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Hildebrandt and ShadoWraith both looked up as the door opened, the former expectant, the latter expressionless. "Well?" the ork said. "Did you decide? Are you gonna help me?"

Winterhawk nodded. "Apparently so. Although I, for one, would like to have a bit more detail before making a final decision."

"What kind of detail?" Hildebrandt asked.

"For example, where are we going?"

The ork sighed. "Like I said, there are three chips. One's with an old colleague of mine on the UCLA faculty. One is with a friend in Las Vegas. And one's with another friend in Provo. I did kind of a Southwest thing on my vacation."

"So we're gonna have to go into the NAN lands?" Ocelot asked. "That could be tough."


Winterhawk looked the ork up and down, unsure of whether he could really be that unaware. "Because, Doctor, I'll wager you have a proper passport. By nature of our occupation, we do not. It will take time to have papers and such prepared."

"We're gonna have to call Harry anyway," Ocelot pointed out. "For one thing, if we just take off, he'll think we've gone AWOL. For another thing, we're gonna need some more gear."

"Harry?" ShadoWraith asked. The elf had been so quiet that the others had almost forgotten his presence.

"Our fixer." Ocelot eyed the elf. "You do do shadow work, right?"

ShadoWraith inclined his head.

"You got a fixer?"

"No. I've been--freelance."

Ocelot nodded. "Well, unless you've got a way to get travel documents forged, I suggest you go through Harry too. He's good, he's fast, he's trustworthy, and he doesn't screw you over. Of course, he ain't cheap."

"Don't worry about that," Hildebrandt said. "I'll pay for stuff like that. You make whatever calls you need to make and get things set up. If you don't mind, I want to get on the road."

"Yeah," Ocelot said. "First thing we're gonna need to do is get a new vehicle." He looked around pointedly at the bullet-holes, blood stains, and broken windows of the RV. "This thing's gonna stand out like a sore thumb."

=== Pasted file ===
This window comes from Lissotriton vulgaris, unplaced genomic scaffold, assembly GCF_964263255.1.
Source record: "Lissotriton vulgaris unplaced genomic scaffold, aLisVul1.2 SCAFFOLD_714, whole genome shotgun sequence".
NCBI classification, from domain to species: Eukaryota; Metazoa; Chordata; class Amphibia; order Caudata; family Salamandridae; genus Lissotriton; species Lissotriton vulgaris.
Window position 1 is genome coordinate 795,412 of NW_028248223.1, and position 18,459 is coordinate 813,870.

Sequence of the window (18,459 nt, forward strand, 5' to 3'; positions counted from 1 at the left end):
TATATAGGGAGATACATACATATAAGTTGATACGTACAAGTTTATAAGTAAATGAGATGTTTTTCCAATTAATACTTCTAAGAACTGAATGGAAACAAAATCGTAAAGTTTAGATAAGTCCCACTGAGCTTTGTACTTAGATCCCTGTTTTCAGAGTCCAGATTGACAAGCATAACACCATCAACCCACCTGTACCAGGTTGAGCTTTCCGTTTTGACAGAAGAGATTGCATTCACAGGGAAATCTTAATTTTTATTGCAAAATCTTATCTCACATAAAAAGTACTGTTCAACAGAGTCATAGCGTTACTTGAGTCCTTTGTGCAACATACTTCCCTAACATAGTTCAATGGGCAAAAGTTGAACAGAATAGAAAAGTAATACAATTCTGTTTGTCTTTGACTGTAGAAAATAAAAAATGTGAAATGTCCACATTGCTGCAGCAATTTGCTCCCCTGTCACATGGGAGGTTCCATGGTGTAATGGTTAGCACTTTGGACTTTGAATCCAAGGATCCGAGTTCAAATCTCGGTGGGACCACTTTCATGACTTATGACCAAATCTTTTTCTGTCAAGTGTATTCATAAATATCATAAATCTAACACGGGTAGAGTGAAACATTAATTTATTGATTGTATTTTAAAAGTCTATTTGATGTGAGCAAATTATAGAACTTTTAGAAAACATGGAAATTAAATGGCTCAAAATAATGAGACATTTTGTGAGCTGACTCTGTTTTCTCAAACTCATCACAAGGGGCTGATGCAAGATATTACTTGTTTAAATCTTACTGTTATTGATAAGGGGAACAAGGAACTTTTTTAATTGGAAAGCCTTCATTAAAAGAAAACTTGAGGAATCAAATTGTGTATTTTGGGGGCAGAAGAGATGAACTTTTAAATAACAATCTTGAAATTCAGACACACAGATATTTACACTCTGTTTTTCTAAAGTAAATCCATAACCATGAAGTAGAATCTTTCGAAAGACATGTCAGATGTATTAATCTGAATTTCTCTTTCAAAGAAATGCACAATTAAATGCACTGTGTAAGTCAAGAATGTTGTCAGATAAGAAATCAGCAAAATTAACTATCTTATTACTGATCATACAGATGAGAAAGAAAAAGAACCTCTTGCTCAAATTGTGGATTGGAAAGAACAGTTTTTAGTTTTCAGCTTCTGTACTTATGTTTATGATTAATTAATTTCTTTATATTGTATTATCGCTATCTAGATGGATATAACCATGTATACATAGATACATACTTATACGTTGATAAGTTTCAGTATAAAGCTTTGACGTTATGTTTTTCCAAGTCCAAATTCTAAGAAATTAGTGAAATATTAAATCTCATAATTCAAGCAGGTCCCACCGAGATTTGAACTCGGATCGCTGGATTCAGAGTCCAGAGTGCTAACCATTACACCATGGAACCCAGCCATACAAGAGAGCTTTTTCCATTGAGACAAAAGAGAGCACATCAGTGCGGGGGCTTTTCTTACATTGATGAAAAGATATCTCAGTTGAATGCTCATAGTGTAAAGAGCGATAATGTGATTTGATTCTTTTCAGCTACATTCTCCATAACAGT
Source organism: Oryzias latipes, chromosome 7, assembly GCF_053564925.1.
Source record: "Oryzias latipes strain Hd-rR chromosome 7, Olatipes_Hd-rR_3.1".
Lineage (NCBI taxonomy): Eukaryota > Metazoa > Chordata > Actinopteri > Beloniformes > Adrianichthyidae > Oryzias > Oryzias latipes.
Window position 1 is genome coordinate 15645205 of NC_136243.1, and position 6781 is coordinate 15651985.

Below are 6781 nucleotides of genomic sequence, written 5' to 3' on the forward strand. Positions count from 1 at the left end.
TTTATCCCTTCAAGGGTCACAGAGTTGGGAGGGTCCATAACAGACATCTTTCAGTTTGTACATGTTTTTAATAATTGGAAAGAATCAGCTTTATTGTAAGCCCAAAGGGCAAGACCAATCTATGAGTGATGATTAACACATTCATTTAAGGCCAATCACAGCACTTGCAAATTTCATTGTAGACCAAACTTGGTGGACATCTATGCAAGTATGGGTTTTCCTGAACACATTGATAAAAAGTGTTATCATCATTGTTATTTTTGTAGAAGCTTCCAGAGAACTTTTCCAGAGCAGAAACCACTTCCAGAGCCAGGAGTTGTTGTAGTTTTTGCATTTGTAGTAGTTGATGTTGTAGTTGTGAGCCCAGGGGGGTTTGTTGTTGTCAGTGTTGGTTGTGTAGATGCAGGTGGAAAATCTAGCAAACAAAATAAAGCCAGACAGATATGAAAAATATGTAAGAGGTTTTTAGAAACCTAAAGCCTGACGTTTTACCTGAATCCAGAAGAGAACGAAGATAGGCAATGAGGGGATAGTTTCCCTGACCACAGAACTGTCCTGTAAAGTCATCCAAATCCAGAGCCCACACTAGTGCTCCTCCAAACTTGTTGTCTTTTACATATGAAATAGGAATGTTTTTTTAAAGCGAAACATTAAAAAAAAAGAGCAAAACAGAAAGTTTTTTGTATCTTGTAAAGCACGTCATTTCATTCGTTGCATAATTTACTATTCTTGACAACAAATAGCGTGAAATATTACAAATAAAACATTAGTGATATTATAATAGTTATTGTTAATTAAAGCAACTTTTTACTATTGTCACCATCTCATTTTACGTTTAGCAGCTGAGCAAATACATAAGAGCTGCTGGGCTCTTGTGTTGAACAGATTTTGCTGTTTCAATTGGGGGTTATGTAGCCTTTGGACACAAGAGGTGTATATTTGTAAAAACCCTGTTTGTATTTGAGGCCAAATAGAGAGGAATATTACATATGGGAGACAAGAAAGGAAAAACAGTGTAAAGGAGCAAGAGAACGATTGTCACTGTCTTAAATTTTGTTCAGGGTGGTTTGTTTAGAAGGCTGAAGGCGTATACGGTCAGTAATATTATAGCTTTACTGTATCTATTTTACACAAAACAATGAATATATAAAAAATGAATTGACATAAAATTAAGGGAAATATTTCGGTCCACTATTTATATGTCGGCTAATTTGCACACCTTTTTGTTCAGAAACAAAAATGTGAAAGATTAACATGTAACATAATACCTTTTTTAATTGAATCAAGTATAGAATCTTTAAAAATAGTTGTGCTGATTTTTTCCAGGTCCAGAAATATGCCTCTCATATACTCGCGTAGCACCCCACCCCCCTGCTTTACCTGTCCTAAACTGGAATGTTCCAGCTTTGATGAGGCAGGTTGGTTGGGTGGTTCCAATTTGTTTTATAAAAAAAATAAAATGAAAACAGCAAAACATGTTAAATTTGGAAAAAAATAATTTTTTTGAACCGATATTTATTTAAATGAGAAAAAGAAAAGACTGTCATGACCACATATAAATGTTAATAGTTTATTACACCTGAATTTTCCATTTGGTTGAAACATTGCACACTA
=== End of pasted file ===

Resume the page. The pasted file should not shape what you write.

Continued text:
"How do you suggest we do that?" Winterhawk asked. "Unfortunately, even with Dr. Hildebrandt's boundless credstick, purchasing one legitimately is not an option."

"No," Ocelot agreed. "Too many trails. I think we're gonna need to...er...procure one. At least until Harry can find us something. What's the next town?"

Winterhawk consulted the nav computer. "We just passed through King City about thirty kilometers ago. Depending on where we decide to go first, it might make sense to turn around and go back the way we came, in which case we might find a suitable vehicle there."

Ocelot addressed Hildebrandt. "Is any one of these three pieces more important than the others? I mean, are there any that if they get 'em, they might be able to skip the others because there's enough there to go on?"

Hildebrandt shook his head. "They're all about the same. I did it that way on purpose--split things up so no one piece would have all the necessary answers."

"All right, then," Winterhawk said, consulting the map again. "It makes sense to me to hit UCLA first, followed by Las Vegas and then finally Provo. At that point, we can catch Highway 80 here--" he pointed to a spot near Salt Lake City "--and take it back to 5, and then take 5 up through Tir Tairngire and back to Seattle."

Ocelot looked over his shoulder, nodding. "Yeah. That looks the best to me too." He glanced up for objections from ShadoWraith and Hildebrandt, got none, and addressed the ork again. "Can we call ahead to any of these places so they'll be expecting us?"

"Bad idea," ShadoWraith said.

"He's right," Hildebrandt said. "These guys seem to be able to trace our movement. I don't want to put my friends in danger by letting on that they're our destinations."

Ocelot nodded. "Yeah, good point. But how the hell are they tracing us?" To Winterhawk, he said, "Magic?"

"Possibly," the mage admitted. "I can check the astral again, but most solutions I can come up with to guard against that are going to either be expensive and time-consuming, or else they'll stand out like a beacon to anyone who's looking. At least if we're driving, they won't know where we're going until we get there, and by then we should have the chips."

"What are you planning to do with the chips when you get them?" Ocelot asked Hildebrandt.

"I need to get 'em all back together long enough to download some notes I want to keep," the ork said. "Then I'm gonna destroy 'em. They're just too dangerous to keep around. I'll keep the important parts in my head, where I should've kept 'em all along."